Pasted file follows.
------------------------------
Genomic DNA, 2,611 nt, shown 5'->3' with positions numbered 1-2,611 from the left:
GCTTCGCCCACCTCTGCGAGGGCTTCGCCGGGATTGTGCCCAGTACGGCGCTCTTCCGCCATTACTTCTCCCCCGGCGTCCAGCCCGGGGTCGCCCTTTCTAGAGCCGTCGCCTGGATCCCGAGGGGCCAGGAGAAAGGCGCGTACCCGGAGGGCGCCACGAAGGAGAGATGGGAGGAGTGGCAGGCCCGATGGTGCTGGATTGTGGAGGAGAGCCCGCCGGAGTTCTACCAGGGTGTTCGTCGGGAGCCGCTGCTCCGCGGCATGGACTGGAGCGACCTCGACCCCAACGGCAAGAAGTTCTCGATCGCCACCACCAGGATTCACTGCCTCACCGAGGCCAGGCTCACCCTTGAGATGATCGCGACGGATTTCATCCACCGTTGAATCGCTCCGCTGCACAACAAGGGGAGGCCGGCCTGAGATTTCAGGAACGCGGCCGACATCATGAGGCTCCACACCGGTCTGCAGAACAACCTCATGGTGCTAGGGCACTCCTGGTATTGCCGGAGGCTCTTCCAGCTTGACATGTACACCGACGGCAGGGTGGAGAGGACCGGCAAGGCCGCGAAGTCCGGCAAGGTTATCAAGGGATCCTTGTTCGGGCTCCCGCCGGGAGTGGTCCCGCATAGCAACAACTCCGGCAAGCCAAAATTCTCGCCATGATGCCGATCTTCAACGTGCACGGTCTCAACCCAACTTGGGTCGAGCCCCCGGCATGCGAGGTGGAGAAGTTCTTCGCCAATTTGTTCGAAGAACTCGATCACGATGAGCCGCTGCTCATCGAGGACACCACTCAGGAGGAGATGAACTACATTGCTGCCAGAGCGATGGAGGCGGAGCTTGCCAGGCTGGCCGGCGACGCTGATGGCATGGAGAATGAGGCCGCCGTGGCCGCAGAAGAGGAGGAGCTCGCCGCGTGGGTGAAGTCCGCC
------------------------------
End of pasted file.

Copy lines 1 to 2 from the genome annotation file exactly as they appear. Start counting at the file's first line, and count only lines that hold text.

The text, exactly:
Genomic DNA, 2,611 nt, shown 5'->3' with positions numbered 1-2,611 from the left:
GCTTCGCCCACCTCTGCGAGGGCTTCGCCGGGATTGTGCCCAGTACGGCGCTCTTCCGCCATTACTTCTCCCCCGGCGTCCAGCCCGGGGTCGCCCTTTCTAGAGCCGTCGCCTGGATCCCGAGGGGCCAGGAGAAAGGCGCGTACCCGGAGGGCGCCACGAAGGAGAGATGGGAGGAGTGGCAGGCCCGATGGTGCTGGATTGTGGAGGAGAGCCCGCCGGAGTTCTACCAGGGTGTTCGTCGGGAGCCGCTGCTCCGCGGCATGGACTGGAGCGACCTCGACCCCAACGGCAAGAAGTTCTCGATCGCCACCACCAGGATTCACTGCCTCACCGAGGCCAGGCTCACCCTTGAGATGATCGCGACGGATTTCATCCACCGTTGAATCGCTCCGCTGCACAACAAGGGGAGGCCGGCCTGAGATTTCAGGAACGCGGCCGACATCATGAGGCTCCACACCGGTCTGCAGAACAACCTCATGGTGCTAGGGCACTCCTGGTATTGCCGGAGGCTCTTCCAGCTTGACATGTACACCGACGGCAGGGTGGAGAGGACCGGCAAGGCCGCGAAGTCCGGCAAGGTTATCAAGGGATCCTTGTTCGGGCTCCCGCCGGGAGTGGTCCCGCATAGCAACAACTCCGGCAAGCCAAAATTCTCGCCATGATGCCGATCTTCAACGTGCACGGTCTCAACCCAACTTGGGTCGAGCCCCCGGCATGCGAGGTGGAGAAGTTCTTCGCCAATTTGTTCGAAGAACTCGATCACGATGAGCCGCTGCTCATCGAGGACACCACTCAGGAGGAGATGAACTACATTGCTGCCAGAGCGATGGAGGCGGAGCTTGCCAGGCTGGCCGGCGACGCTGATGGCATGGAGAATGAGGCCGCCGTGGCCGCAGAAGAGGAGGAGCTCGCCGCGTGGGTGAAGTCCGCC